Florida Tech Shark Biologist Toby Daly-Engel Featured on National Geographic’s ‘SharkFest’ Series

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Toby Daly-Engel Talks Genetics on ‘Shark Attack Files’

Florida Tech shark biologist Toby Daly-Engel is once again gracing our televisions as she appears in National Geographic’s 2022 SharkFest series, “Shark Attack Files.” (Florida Tech image)

BREVARD COUNTY • MELBOURNE, FLORIDA – Florida Tech shark biologist Toby Daly-Engel is once again gracing our televisions as she appears in National Geographic’s 2022 SharkFest series, “Shark Attack Files.”

Daly-Engel, who established and heads Florida Tech’s Shark Conservation Lab, conducts research using a combination of genomics, field ecology, and modeling to study shark mating systems and habitat use, and the impacts of climate change on shark populations.

She has been on SharkFest and Discovery’s Shark Week programming multiple times, most recently last year when she appeared on three programs across both networks.

Toby Daly-Engel
Her latest appearance is on “Shark Attack Files.” This eight-part SharkFest series that debuted this week uses cutting-edge tools to investigate many aspects of shark attacks around the world.

“Footage from actual attacks, shark interactions, or bizarre behavior (both professional and user-generated) kicks off each mystery. Our investigation then takes us to new attacks, and news footage, and the deeper we dig, the more we uncover.

“By the end, what started as one mystery becomes multiple events that lead to a single stunning revelation,” according to National Geographic.

“Footage from actual attacks, shark interactions, or bizarre behavior (both professional and user-generated) kicks off each mystery. Our investigation then takes us to new attacks, and news footage, and the deeper we dig, the more we uncover. (Florida Tech image)Daly-Engel is featured in the episode, “City Bites.”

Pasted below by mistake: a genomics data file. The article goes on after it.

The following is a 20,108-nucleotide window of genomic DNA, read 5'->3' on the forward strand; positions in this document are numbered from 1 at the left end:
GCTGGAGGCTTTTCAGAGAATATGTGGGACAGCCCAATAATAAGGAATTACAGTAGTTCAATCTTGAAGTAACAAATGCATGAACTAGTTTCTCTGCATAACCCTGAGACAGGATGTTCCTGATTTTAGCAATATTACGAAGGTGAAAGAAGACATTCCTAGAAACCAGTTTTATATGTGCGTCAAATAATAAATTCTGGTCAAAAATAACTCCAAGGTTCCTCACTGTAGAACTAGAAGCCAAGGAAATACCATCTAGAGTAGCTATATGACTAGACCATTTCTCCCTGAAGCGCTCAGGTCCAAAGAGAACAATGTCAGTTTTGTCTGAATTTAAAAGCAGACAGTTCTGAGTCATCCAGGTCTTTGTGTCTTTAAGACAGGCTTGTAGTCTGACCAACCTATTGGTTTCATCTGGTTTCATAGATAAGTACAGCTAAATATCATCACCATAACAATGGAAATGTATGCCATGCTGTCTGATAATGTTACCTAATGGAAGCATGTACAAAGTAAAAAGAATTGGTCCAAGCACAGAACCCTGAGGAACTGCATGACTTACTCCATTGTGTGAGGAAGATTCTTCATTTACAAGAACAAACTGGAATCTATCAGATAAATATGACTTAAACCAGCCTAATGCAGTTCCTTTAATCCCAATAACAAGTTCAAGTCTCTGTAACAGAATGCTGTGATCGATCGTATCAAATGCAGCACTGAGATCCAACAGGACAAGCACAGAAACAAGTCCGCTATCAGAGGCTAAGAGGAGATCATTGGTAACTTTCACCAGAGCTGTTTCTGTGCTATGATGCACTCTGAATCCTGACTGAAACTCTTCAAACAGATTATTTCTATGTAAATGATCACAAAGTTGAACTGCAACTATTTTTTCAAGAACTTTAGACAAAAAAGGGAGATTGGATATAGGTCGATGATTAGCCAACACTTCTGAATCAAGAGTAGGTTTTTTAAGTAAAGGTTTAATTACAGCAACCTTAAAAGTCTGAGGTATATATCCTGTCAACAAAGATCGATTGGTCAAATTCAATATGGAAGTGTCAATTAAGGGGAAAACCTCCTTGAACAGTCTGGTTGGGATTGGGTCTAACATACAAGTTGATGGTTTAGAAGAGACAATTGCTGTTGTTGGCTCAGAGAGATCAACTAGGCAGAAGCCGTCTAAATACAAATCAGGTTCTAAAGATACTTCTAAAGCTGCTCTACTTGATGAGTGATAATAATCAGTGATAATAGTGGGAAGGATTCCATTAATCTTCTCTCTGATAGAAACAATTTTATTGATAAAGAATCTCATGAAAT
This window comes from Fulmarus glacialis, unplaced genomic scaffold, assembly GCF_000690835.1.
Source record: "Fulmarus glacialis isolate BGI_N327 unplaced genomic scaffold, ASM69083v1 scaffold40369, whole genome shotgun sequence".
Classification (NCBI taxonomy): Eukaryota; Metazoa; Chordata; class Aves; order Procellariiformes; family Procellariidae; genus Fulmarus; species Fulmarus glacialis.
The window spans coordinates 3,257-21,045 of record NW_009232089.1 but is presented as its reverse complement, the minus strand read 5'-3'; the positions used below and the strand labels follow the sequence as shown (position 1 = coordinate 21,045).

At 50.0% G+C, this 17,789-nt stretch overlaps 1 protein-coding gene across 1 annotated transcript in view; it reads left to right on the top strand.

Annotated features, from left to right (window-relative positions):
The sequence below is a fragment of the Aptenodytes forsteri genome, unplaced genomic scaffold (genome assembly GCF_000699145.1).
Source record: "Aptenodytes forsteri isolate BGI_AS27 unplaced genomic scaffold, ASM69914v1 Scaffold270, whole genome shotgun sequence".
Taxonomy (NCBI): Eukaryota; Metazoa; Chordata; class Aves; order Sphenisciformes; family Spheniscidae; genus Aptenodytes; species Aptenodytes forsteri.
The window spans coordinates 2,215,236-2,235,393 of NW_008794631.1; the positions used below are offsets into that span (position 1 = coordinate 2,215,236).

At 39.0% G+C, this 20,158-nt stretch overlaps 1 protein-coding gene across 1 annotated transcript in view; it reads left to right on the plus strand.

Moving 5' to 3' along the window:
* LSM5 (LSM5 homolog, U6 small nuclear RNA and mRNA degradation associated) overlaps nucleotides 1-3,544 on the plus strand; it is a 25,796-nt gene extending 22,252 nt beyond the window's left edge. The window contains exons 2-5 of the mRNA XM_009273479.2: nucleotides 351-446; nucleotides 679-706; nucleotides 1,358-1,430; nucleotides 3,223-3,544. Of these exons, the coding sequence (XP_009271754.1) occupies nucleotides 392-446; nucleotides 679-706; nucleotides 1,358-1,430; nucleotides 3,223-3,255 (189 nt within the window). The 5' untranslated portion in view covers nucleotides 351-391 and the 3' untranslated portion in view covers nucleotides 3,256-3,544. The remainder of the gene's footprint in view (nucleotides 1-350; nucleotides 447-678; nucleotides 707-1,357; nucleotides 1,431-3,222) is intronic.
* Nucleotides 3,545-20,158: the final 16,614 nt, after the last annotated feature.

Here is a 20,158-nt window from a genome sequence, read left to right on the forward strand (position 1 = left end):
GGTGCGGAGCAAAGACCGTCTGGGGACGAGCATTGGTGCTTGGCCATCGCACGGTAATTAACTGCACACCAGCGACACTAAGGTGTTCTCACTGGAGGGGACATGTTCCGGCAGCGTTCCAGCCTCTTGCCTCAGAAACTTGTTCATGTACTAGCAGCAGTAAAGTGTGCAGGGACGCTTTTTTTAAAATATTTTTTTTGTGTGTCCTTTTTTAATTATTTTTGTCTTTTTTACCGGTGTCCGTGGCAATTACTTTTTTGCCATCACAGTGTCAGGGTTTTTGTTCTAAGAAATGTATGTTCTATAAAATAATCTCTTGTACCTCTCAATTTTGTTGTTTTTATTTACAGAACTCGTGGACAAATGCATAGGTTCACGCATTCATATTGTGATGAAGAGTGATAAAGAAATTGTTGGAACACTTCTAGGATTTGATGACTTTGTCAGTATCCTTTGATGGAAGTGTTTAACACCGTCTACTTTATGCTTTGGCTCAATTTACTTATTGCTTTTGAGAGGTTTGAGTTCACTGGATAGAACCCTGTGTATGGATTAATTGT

The synopsis: “City waters are primed with hungry sharks ready to encounter residents. A global group of scientists investigates what’s driving these predators into our metropolitan neighborhoods. Their findings reveal alarming truths about city sharks…and that perhaps they’ve been there all along.”

She appears starting around 37 minutes into the hour-long program, discussing her work as a geneticist.

“What we are seeing from shark DNA is that there are connections between sharks that you wouldn’t expect,” she says on camera. “One of the things my research has found is not only are these animals coming back to the same areas over and over and over, but they are doing it generation after generation.”

That could indicate that sharks inherit a “genetic roadmap” that leads them to urban areas with waterways, which in turn leads to the occasional shark attacks on which the show is focused.

“Shark Attack Files” episodes are available for online viewing through TV and cable providers at www.nationalgeographic.com/tv/shows/shark-attack-files.

The 2022 SharkFest programming overall features a “treasure trove of new original content that dives into details on over 15 different shark species and features footage from all over the world, including the Galapagos Islands, Costa Rica, Australia, Hawaii, South Africa, The Maldives, California, Massachusetts, Maine, Florida, and more,” according to the network.

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